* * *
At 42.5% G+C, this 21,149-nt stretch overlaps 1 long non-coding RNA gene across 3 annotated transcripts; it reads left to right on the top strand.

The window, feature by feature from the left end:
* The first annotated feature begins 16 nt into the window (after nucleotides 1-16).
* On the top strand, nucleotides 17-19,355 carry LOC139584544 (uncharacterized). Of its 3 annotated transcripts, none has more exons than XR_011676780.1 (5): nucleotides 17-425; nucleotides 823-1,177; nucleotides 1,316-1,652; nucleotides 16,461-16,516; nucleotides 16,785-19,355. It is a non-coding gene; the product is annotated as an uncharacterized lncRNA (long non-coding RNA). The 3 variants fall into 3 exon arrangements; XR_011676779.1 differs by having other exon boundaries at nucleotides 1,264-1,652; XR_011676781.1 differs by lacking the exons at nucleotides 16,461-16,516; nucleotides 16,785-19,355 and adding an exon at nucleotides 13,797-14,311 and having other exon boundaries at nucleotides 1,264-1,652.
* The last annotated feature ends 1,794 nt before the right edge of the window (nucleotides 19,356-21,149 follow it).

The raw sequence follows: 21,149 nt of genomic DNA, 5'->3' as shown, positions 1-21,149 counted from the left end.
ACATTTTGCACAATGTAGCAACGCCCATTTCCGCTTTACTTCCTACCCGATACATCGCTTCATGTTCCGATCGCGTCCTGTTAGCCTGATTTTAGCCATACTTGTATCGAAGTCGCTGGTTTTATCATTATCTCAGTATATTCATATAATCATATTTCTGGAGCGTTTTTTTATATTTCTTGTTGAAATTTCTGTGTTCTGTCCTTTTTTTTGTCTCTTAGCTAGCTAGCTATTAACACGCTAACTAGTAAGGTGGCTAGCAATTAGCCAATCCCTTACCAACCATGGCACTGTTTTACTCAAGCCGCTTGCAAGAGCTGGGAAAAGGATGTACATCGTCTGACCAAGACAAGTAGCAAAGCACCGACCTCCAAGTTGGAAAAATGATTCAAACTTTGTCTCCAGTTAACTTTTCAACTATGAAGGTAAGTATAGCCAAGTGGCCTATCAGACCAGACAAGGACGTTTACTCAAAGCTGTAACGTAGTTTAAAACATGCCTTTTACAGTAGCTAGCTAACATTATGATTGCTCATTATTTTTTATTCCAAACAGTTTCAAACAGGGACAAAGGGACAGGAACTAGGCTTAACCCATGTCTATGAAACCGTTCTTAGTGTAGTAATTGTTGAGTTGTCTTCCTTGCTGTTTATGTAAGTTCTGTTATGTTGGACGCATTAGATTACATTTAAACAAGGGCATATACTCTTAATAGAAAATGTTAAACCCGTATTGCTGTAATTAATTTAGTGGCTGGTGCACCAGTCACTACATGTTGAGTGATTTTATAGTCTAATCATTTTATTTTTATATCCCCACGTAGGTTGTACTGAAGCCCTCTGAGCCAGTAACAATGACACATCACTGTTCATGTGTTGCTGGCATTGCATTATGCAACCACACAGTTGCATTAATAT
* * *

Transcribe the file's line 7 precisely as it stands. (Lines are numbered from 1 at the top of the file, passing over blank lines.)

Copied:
ACATTTTGCACAATGTAGCAACGCCCATTTCCGCTTTACTTCCTACCCGATACATCGCTTCATGTTCCGATCGCGTCCTGTTAGCCTGATTTTAGCCATACTTGTATCGAAGTCGCTGGTTTTATCATTATCTCAGTATATTCATATAATCATATTTCTGGAGCGTTTTTTTATATTTCTTGTTGAAATTTCTGTGTTCTGTCCTTTTTTTTGTCTCTTAGCTAGCTAGCTATTAACACGCTAACTAGTAAGGTGGCTAGCAATTAGCCAATCCCTTACCAACCATGGCACTGTTTTACTCAAGCCGCTTGCAAGAGCTGGGAAAAGGATGTACATCGTCTGACCAAGACAAGTAGCAAAGCACCGACCTCCAAGTTGGAAAAATGATTCAAACTTTGTCTCCAGTTAACTTTTCAACTATGAAGGTAAGTATAGCCAAGTGGCCTATCAGACCAGACAAGGACGTTTACTCAAAGCTGTAACGTAGTTTAAAACATGCCTTTTACAGTAGCTAGCTAACATTATGATTGCTCATTATTTTTTATTCCAAACAGTTTCAAACAGGGACAAAGGGACAGGAACTAGGCTTAACCCATGTCTATGAAACCGTTCTTAGTGTAGTAATTGTTGAGTTGTCTTCCTTGCTGTTTATGTAAGTTCTGTTATGTTGGACGCATTAGATTACATTTAAACAAGGGCATATACTCTTAATAGAAAATGTTAAACCCGTATTGCTGTAATTAATTTAGTGGCTGGTGCACCAGTCACTACATGTTGAGTGATTTTATAGTCTAATCATTTTATTTTTATATCCCCACGTAGGTTGTACTGAAGCCCTCTGAGCCAGTAACAATGACACATCACTGTTCATGTGTTGCTGGCATTGCATTATGCAACCACACAGTTGCATTAATAT